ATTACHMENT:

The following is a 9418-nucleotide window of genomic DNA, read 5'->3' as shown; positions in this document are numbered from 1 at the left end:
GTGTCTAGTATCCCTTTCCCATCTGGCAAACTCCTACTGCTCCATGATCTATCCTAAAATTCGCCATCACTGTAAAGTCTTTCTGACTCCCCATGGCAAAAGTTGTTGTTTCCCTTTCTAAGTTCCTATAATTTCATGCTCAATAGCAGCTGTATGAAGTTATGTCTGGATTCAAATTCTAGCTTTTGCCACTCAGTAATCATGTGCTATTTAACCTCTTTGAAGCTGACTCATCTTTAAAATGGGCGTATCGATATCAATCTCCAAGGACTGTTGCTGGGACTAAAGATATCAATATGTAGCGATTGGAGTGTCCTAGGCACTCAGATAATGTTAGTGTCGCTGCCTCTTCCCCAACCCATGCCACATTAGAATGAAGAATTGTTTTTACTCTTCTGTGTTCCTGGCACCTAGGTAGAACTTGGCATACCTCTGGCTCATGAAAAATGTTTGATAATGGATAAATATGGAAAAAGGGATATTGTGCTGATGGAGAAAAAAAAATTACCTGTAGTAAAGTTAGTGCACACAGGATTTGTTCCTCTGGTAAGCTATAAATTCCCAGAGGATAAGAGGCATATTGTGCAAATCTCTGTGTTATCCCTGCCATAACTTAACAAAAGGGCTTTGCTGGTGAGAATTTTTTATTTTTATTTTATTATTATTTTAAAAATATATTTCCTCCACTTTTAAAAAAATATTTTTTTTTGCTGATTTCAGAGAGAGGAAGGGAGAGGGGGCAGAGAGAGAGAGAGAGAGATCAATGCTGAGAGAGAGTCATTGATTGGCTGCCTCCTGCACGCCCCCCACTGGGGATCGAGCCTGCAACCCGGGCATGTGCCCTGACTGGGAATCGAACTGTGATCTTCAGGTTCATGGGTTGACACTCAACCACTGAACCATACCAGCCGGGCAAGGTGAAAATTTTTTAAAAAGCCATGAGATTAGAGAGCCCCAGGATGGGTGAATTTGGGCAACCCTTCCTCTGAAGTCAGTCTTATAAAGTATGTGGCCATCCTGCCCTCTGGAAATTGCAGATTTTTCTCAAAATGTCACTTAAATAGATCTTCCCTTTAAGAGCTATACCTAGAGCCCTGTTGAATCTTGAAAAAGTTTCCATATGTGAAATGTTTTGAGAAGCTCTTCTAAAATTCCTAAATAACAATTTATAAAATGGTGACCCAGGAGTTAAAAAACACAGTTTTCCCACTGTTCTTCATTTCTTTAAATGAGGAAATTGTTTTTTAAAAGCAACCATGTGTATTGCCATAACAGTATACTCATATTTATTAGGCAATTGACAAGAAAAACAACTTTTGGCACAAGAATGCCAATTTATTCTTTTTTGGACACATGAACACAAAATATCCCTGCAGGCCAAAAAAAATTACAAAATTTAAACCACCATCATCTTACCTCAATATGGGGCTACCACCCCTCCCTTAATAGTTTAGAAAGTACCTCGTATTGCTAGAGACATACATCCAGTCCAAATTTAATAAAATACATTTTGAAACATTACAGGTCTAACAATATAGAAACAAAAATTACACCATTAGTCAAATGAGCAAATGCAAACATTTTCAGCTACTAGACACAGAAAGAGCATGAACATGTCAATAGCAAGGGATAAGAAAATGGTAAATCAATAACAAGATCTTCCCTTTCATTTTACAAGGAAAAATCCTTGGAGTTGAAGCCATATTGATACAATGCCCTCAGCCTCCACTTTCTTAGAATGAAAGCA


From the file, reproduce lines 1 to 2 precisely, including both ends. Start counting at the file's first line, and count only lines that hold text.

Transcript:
The following is a 9418-nucleotide window of genomic DNA, read 5'->3' as shown; positions in this document are numbered from 1 at the left end:
GTGTCTAGTATCCCTTTCCCATCTGGCAAACTCCTACTGCTCCATGATCTATCCTAAAATTCGCCATCACTGTAAAGTCTTTCTGACTCCCCATGGCAAAAGTTGTTGTTTCCCTTTCTAAGTTCCTATAATTTCATGCTCAATAGCAGCTGTATGAAGTTATGTCTGGATTCAAATTCTAGCTTTTGCCACTCAGTAATCATGTGCTATTTAACCTCTTTGAAGCTGACTCATCTTTAAAATGGGCGTATCGATATCAATCTCCAAGGACTGTTGCTGGGACTAAAGATATCAATATGTAGCGATTGGAGTGTCCTAGGCACTCAGATAATGTTAGTGTCGCTGCCTCTTCCCCAACCCATGCCACATTAGAATGAAGAATTGTTTTTACTCTTCTGTGTTCCTGGCACCTAGGTAGAACTTGGCATACCTCTGGCTCATGAAAAATGTTTGATAATGGATAAATATGGAAAAAGGGATATTGTGCTGATGGAGAAAAAAAAATTACCTGTAGTAAAGTTAGTGCACACAGGATTTGTTCCTCTGGTAAGCTATAAATTCCCAGAGGATAAGAGGCATATTGTGCAAATCTCTGTGTTATCCCTGCCATAACTTAACAAAAGGGCTTTGCTGGTGAGAATTTTTTATTTTTATTTTATTATTATTTTAAAAATATATTTCCTCCACTTTTAAAAAAATATTTTTTTTTGCTGATTTCAGAGAGAGGAAGGGAGAGGGGGCAGAGAGAGAGAGAGAGAGATCAATGCTGAGAGAGAGTCATTGATTGGCTGCCTCCTGCACGCCCCCCACTGGGGATCGAGCCTGCAACCCGGGCATGTGCCCTGACTGGGAATCGAACTGTGATCTTCAGGTTCATGGGTTGACACTCAACCACTGAACCATACCAGCCGGGCAAGGTGAAAATTTTTTAAAAAGCCATGAGATTAGAGAGCCCCAGGATGGGTGAATTTGGGCAACCCTTCCTCTGAAGTCAGTCTTATAAAGTATGTGGCCATCCTGCCCTCTGGAAATTGCAGATTTTTCTCAAAATGTCACTTAAATAGATCTTCCCTTTAAGAGCTATACCTAGAGCCCTGTTGAATCTTGAAAAAGTTTCCATATGTGAAATGTTTTGAGAAGCTCTTCTAAAATTCCTAAATAACAATTTATAAAATGGTGACCCAGGAGTTAAAAAACACAGTTTTCCCACTGTTCTTCATTTCTTTAAATGAGGAAATTGTTTTTTAAAAGCAACCATGTGTATTGCCATAACAGTATACTCATATTTATTAGGCAATTGACAAGAAAAACAACTTTTGGCACAAGAATGCCAATTTATTCTTTTTTGGACACATGAACACAAAATATCCCTGCAGGCCAAAAAAAATTACAAAATTTAAACCACCATCATCTTACCTCAATATGGGGCTACCACCCCTCCCTTAATAGTTTAGAAAGTACCTCGTATTGCTAGAGACATACATCCAGTCCAAATTTAATAAAATACATTTTGAAACATTACAGGTCTAACAATATAGAAACAAAAATTACACCATTAGTCAAATGAGCAAATGCAAACATTTTCAGCTACTAGACACAGAAAGAGCATGAACATGTCAATAGCAAGGGATAAGAAAATGGTAAATCAATAACAAGATCTTCCCTTTCATTTTACAAGGAAAAATCCTTGGAGTTGAAGCCATATTGATACAATGCCCTCAGCCTCCACTTTCTTAGAATGAAAGCA